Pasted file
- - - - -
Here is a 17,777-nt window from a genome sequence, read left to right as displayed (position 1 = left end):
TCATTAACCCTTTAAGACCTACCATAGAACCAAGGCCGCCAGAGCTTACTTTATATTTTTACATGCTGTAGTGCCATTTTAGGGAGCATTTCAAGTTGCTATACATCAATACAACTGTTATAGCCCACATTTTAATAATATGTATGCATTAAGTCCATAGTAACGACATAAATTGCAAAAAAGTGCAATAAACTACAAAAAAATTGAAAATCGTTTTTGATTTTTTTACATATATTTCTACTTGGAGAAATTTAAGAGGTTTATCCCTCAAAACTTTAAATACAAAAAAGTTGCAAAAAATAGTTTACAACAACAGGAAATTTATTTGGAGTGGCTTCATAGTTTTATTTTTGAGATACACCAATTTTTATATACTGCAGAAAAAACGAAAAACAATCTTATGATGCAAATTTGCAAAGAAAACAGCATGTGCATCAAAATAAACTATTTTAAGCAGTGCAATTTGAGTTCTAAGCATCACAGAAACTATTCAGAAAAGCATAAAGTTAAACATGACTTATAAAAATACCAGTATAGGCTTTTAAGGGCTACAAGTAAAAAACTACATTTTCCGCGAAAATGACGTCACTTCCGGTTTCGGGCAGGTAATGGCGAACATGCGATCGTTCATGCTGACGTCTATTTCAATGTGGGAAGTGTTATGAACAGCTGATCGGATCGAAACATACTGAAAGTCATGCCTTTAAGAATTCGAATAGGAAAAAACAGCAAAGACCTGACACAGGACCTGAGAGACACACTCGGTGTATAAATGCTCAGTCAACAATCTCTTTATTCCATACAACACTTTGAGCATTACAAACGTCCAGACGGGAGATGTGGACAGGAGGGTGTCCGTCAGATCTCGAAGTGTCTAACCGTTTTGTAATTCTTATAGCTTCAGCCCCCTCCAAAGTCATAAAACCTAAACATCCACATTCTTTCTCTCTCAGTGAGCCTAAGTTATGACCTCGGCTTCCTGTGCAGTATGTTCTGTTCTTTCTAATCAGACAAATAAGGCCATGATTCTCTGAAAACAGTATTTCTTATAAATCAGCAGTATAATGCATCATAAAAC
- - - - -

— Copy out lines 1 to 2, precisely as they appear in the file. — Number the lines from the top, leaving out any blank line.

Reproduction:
Here is a 17,777-nt window from a genome sequence, read left to right as displayed (position 1 = left end):
TCATTAACCCTTTAAGACCTACCATAGAACCAAGGCCGCCAGAGCTTACTTTATATTTTTACATGCTGTAGTGCCATTTTAGGGAGCATTTCAAGTTGCTATACATCAATACAACTGTTATAGCCCACATTTTAATAATATGTATGCATTAAGTCCATAGTAACGACATAAATTGCAAAAAAGTGCAATAAACTACAAAAAAATTGAAAATCGTTTTTGATTTTTTTACATATATTTCTACTTGGAGAAATTTAAGAGGTTTATCCCTCAAAACTTTAAATACAAAAAAGTTGCAAAAAATAGTTTACAACAACAGGAAATTTATTTGGAGTGGCTTCATAGTTTTATTTTTGAGATACACCAATTTTTATATACTGCAGAAAAAACGAAAAACAATCTTATGATGCAAATTTGCAAAGAAAACAGCATGTGCATCAAAATAAACTATTTTAAGCAGTGCAATTTGAGTTCTAAGCATCACAGAAACTATTCAGAAAAGCATAAAGTTAAACATGACTTATAAAAATACCAGTATAGGCTTTTAAGGGCTACAAGTAAAAAACTACATTTTCCGCGAAAATGACGTCACTTCCGGTTTCGGGCAGGTAATGGCGAACATGCGATCGTTCATGCTGACGTCTATTTCAATGTGGGAAGTGTTATGAACAGCTGATCGGATCGAAACATACTGAAAGTCATGCCTTTAAGAATTCGAATAGGAAAAAACAGCAAAGACCTGACACAGGACCTGAGAGACACACTCGGTGTATAAATGCTCAGTCAACAATCTCTTTATTCCATACAACACTTTGAGCATTACAAACGTCCAGACGGGAGATGTGGACAGGAGGGTGTCCGTCAGATCTCGAAGTGTCTAACCGTTTTGTAATTCTTATAGCTTCAGCCCCCTCCAAAGTCATAAAACCTAAACATCCACATTCTTTCTCTCTCAGTGAGCCTAAGTTATGACCTCGGCTTCCTGTGCAGTATGTTCTGTTCTTTCTAATCAGACAAATAAGGCCATGATTCTCTGAAAACAGTATTTCTTATAAATCAGCAGTATAATGCATCATAAAAC